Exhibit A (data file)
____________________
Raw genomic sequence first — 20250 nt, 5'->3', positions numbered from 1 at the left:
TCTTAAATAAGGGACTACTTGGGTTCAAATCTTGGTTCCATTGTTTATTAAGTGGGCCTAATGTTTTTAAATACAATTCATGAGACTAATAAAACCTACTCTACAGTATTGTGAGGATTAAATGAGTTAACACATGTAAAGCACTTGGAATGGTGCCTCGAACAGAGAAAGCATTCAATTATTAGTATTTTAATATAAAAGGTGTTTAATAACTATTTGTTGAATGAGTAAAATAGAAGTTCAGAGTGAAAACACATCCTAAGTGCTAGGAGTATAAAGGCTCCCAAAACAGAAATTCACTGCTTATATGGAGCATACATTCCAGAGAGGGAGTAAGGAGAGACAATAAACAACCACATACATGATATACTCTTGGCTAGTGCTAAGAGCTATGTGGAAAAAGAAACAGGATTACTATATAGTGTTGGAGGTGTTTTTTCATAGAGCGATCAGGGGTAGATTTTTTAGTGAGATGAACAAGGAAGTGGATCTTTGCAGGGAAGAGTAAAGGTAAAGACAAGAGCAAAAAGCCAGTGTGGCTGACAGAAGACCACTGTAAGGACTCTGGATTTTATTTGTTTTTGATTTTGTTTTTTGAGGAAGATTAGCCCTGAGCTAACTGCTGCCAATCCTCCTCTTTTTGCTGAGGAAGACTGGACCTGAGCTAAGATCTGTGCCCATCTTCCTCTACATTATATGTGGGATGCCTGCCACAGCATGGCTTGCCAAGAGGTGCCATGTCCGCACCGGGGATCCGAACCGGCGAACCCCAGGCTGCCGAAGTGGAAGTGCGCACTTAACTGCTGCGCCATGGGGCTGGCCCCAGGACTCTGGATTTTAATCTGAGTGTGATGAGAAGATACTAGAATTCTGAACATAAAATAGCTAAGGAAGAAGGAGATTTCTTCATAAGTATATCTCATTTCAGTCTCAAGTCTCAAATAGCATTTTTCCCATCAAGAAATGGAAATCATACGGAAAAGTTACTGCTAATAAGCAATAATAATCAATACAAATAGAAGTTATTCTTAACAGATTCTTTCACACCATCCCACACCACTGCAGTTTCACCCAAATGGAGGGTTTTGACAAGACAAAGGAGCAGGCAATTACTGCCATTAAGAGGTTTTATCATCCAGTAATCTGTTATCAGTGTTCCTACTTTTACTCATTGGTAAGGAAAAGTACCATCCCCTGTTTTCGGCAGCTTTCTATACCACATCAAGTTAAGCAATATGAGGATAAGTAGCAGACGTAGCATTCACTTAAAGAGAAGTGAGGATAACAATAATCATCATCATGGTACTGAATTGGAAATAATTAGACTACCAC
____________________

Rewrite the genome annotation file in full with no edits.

Raw genomic sequence first — 20250 nt, 5'->3', positions numbered from 1 at the left:
TCTTAAATAAGGGACTACTTGGGTTCAAATCTTGGTTCCATTGTTTATTAAGTGGGCCTAATGTTTTTAAATACAATTCATGAGACTAATAAAACCTACTCTACAGTATTGTGAGGATTAAATGAGTTAACACATGTAAAGCACTTGGAATGGTGCCTCGAACAGAGAAAGCATTCAATTATTAGTATTTTAATATAAAAGGTGTTTAATAACTATTTGTTGAATGAGTAAAATAGAAGTTCAGAGTGAAAACACATCCTAAGTGCTAGGAGTATAAAGGCTCCCAAAACAGAAATTCACTGCTTATATGGAGCATACATTCCAGAGAGGGAGTAAGGAGAGACAATAAACAACCACATACATGATATACTCTTGGCTAGTGCTAAGAGCTATGTGGAAAAAGAAACAGGATTACTATATAGTGTTGGAGGTGTTTTTTCATAGAGCGATCAGGGGTAGATTTTTTAGTGAGATGAACAAGGAAGTGGATCTTTGCAGGGAAGAGTAAAGGTAAAGACAAGAGCAAAAAGCCAGTGTGGCTGACAGAAGACCACTGTAAGGACTCTGGATTTTATTTGTTTTTGATTTTGTTTTTTGAGGAAGATTAGCCCTGAGCTAACTGCTGCCAATCCTCCTCTTTTTGCTGAGGAAGACTGGACCTGAGCTAAGATCTGTGCCCATCTTCCTCTACATTATATGTGGGATGCCTGCCACAGCATGGCTTGCCAAGAGGTGCCATGTCCGCACCGGGGATCCGAACCGGCGAACCCCAGGCTGCCGAAGTGGAAGTGCGCACTTAACTGCTGCGCCATGGGGCTGGCCCCAGGACTCTGGATTTTAATCTGAGTGTGATGAGAAGATACTAGAATTCTGAACATAAAATAGCTAAGGAAGAAGGAGATTTCTTCATAAGTATATCTCATTTCAGTCTCAAGTCTCAAATAGCATTTTTCCCATCAAGAAATGGAAATCATACGGAAAAGTTACTGCTAATAAGCAATAATAATCAATACAAATAGAAGTTATTCTTAACAGATTCTTTCACACCATCCCACACCACTGCAGTTTCACCCAAATGGAGGGTTTTGACAAGACAAAGGAGCAGGCAATTACTGCCATTAAGAGGTTTTATCATCCAGTAATCTGTTATCAGTGTTCCTACTTTTACTCATTGGTAAGGAAAAGTACCATCCCCTGTTTTCGGCAGCTTTCTATACCACATCAAGTTAAGCAATATGAGGATAAGTAGCAGACGTAGCATTCACTTAAAGAGAAGTGAGGATAACAATAATCATCATCATGGTACTGAATTGGAAATAATTAGACTACCAC